Copacabana (song)

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"Copacabana (At the Copa)"
Single by Barry Manilow
from the album Even Now
B-side "Copacabana" (short version)
Released 1978
Genre Disco
Length 3:48 (radio edit)
5:40 (extended version)
Label Arista
Writer(s) Barry Manilow, Jack Feldman, Bruce Sussman
Producer(s) Barry Manilow, Ron Dante
Barry Manilow singles chronology
"Even Now"
(1978)
"Copacabana"
(1978)
"Ready to Take a Chance Again"
(1978)

"Copacabana", also known as "Copacabana (At the Copa)", is a song recorded by Barry Manilow. Written by Manilow, Jack Feldman and Bruce Sussman, it was released in 1978 as the third and final single from Manilow's fifth studio album, Even Now (1978).

Origins[edit]

The song was inspired by a conversation between Manilow and Sussman at the Copacabana Hotel in Rio de Janeiro, when they discussed whether there had ever been a song called "Copacabana". After returning to the US, Manilow — who, in the 1960s, had been a regular visitor to the Copacabana nightclub in New York City — suggested that Sussman and Feldman write the lyrics to a story song for him. They did so, and Manilow supplied the music.[1]

Lyrics[edit]

The song's lyrics refer to a famous night club, the Copacabana, "the hottest spot north of Havana". The story starts in the late 1940s, focused on Lola, a Copacabana showgirl, and her lover Tony, a bartender at the club. One night, a wealthy patron named Rico takes an interest in Lola, but he overplays his hand while trying to seduce her and is attacked by Tony. The ensuing fight results in a shooting. Thirty years later, the club has been transformed into a discotheque, but a crazed and drunken Lola, having lost Tony, still spends her nights at the Copacabana dressed in her 1940's finery.[2]

Release[edit]

The recording was used as incidental music in the 1978 movie Foul Play, which starred Chevy Chase and Goldie Hawn, and has been featured in over a dozen other films since. It is one of two Manilow songs used in the movie, the other being its theme song, "Ready to Take a Chance Again."

The single version clocks in at 4:08; the Extended Disco version is titled "Copacabana (At The Copa) (Disco)" and is 5:46 in length. As opposed to a commercial 12" single, the extended version was on the flip side of the 45 and can also be found on Manilow's first Greatest Hits double album.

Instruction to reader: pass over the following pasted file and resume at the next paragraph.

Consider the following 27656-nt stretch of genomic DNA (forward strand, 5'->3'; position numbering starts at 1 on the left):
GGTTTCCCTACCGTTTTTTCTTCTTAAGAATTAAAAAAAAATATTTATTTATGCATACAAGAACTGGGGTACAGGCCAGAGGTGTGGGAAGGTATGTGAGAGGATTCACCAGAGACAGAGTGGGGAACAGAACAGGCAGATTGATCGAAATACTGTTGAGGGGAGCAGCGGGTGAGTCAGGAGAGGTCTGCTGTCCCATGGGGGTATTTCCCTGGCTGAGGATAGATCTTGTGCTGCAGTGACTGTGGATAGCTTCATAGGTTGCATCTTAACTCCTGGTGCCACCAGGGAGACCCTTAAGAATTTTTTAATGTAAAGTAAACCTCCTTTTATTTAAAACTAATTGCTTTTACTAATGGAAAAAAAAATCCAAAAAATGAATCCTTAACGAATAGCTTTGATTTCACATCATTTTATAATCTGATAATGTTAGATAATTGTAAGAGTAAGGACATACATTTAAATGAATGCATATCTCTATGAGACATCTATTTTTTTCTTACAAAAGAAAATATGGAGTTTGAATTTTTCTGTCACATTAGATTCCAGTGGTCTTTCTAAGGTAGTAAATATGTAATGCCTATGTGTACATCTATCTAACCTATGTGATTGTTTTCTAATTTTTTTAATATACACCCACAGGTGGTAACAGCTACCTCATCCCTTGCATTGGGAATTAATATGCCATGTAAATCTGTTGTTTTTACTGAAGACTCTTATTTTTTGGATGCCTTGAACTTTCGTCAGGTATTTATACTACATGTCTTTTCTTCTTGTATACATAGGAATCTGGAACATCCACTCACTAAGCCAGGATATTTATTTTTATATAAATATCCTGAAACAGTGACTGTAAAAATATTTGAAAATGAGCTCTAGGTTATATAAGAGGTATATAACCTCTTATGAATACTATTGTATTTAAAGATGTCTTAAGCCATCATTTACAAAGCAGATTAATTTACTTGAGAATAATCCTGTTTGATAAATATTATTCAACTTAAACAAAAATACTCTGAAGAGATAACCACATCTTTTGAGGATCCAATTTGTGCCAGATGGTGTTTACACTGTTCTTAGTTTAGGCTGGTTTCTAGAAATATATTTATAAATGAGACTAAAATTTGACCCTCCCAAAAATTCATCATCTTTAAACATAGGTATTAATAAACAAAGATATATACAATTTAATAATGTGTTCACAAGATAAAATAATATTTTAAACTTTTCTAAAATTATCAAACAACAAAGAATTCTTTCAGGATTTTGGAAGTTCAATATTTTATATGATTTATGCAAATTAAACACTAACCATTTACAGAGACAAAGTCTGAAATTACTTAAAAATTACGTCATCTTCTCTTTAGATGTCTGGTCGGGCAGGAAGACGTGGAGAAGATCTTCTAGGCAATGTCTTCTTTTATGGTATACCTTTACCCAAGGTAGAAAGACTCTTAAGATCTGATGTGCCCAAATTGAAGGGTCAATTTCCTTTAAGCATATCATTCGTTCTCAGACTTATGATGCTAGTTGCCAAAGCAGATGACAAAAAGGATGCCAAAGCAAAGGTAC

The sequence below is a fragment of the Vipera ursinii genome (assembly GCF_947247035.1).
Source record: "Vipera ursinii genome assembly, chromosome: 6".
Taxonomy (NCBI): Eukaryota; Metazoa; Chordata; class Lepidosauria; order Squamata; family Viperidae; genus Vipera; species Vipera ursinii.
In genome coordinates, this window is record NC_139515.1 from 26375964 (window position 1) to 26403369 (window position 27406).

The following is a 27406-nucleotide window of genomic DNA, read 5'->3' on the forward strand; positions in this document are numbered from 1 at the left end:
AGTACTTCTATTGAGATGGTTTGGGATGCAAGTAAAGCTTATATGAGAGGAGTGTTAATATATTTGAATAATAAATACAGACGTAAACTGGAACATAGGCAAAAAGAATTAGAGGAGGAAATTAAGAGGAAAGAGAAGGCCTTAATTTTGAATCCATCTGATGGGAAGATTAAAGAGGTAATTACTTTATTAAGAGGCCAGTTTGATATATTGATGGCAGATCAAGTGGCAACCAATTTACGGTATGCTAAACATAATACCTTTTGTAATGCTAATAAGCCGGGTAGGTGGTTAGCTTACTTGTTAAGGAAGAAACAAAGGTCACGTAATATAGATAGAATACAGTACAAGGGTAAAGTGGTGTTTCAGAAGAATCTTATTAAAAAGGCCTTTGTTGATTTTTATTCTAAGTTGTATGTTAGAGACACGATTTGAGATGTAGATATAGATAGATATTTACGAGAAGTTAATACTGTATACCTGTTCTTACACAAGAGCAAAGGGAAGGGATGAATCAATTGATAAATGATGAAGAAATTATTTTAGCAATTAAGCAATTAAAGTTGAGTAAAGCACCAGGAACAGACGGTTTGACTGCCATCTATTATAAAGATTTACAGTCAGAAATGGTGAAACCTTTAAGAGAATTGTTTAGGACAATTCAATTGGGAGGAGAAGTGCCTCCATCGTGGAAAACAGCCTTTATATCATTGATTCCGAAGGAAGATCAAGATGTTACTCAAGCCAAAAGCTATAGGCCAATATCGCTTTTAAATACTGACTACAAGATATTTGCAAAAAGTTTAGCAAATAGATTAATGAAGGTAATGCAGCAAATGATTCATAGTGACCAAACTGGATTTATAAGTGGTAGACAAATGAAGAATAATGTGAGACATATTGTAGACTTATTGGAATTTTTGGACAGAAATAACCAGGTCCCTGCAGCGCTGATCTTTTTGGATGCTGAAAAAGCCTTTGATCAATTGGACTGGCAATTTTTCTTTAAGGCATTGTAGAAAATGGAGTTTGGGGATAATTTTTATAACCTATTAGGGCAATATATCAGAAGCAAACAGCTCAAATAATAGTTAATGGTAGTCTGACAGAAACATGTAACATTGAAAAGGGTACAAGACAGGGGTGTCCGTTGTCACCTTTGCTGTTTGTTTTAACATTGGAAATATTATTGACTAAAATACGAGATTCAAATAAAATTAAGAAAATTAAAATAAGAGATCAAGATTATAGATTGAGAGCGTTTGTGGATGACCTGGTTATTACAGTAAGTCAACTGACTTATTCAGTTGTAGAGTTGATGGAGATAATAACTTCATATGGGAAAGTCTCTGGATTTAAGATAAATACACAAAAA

Performance[edit]

It debuted on Billboard magazine's Top 40 chart on July 7, 1978, and peaked at #8. It peaked at #42 in the United Kingdom the same year. The track was Manilow's first gold single for a song he recorded and released.[3] Additionally, the lyrics to "Copacabana" earned Manilow his first and only Grammy Award for Pop Male Vocalist in February 1979.[4]

Manilow released a Spanish version titled "Copacabana (En El Copa)" shortly after the English version was released. Though popular in dance clubs catering to Latin audiences, the Spanish version failed to chart on Billboard's Hot 100 chart.

A remixed version of the original English release titled "Copacabana (The 1993 Remix)" peaked at #22 on the UK Singles Chart in 1993.

A home demo recording, albeit truncated, is available on the 4 CD/1 DVD box set collection, The Complete Collection and Then Some.... In conjunction to this release, the song was remixed and released as "Copacabana (At The Copa) 1993 Remix".

Musical[edit]

In 1985, Manilow and his collaborators Bruce Sussman and Jack Feldman expanded the song into a full length, made-for-television musical, also called Copacabana, writing many additional songs and expanding the plot suggested by the song. This film version was then further expanded by Manilow, Feldman, and Sussman into a full-length, two-act stage musical that ran at the Prince of Wales Theatre on London's West End for two years prior to a lengthy tour of the UK. An American production was later mounted that toured the US for over a year. Over 200 productions of the show have since been mounted worldwide.

Cover versions[edit]

Shirley Bassey and Danny La Rue are other artists who have covered "Copacabana". In 1979, Shirley Bassey performed a staged version for television in The Shirley Bassey Show with elaborate costumes and choreography.[8][9]

References[edit]

External links[edit]